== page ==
'Only two things are infinite, the universe and human stupidity, and I'm not sure about the former," Albert Einstein once remarked.

I didn't realize the good professor had visited the New York City Council. If only he could see it now.

In a single week, two fantastically idiotic ideas have moved forward in the council. One would swell the city's ranks to around 50 million before bankrupting it. The other would force mass evacuation first.

Let's start with the more direct path to ruin. It comes courtesy of Public Advocate Letitia James, who recently announced at a business breakfast her idea to create a private pension system for every city resident without one. Her utopian scheme would be ushered in by a seven-member "private pension advisory board" created to study the possibility of a private-sector pension fund. The council is expected to review her proposal.

James, who holds a law degree, is suggesting that NYC create its own social security system by taxing the very businesses that axed pensions years ago in favor of 401(k)-type programs to save money. Anyone think they would stay? Anyone? James also fails to consider the possibility that a free pension might provide an incentive for, say, everyone on the planet to move to NYC. And, oh, James is a leading advocate for providing full city benefits to noncitizens.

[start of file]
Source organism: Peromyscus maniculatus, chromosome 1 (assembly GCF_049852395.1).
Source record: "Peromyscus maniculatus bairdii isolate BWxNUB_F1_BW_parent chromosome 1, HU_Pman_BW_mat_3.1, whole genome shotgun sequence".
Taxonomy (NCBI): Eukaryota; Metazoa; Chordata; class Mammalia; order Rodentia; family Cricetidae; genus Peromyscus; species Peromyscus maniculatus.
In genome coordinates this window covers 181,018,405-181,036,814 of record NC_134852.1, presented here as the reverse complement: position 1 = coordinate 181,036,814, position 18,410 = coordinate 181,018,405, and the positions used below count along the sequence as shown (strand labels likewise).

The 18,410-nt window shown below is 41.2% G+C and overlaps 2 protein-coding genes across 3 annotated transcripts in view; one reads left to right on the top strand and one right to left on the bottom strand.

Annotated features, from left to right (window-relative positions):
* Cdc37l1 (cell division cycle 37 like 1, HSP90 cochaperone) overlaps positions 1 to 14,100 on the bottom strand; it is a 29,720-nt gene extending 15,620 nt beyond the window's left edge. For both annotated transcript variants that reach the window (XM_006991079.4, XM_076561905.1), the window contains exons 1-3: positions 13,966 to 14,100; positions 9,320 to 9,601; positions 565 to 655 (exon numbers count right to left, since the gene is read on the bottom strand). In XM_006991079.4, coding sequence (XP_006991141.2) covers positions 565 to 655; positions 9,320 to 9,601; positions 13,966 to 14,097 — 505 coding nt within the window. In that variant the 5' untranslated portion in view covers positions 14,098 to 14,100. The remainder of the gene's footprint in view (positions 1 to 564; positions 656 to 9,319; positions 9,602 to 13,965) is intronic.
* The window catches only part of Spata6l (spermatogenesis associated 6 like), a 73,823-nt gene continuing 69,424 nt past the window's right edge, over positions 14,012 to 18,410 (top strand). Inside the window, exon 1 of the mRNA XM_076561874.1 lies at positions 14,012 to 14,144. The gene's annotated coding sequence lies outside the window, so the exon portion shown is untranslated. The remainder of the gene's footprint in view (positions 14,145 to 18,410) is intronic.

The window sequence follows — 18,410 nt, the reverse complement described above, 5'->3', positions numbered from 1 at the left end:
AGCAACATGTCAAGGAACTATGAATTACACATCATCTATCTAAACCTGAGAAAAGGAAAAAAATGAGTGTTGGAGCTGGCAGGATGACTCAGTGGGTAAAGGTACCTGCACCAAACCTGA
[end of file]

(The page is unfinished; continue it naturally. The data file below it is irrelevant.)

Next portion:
The second measure, sponsored by Councilman Costa Constantinides (D-Astoria), passed the council and Mayor Bill de Blasio is expected to sign it into law.

It's one of those bills that sounds great over cocktails, but usually pales in the light of day. But not to this council. The measure requires NYC to cut greenhouse emissions 80 percent by 2050. Eighty percent. When you consider that a majority of all carbon emissions are naturally occurring, that leaves the city with quite a task.

But presuming the council is really targeting only anthropogenic emissions, it's still going to have to do something about all these people and their infuriating propensity to breathe and flatulate. I'm no scientist, but I'll guess we'd have to pare the population by around 80 percent, and then start in on the pets.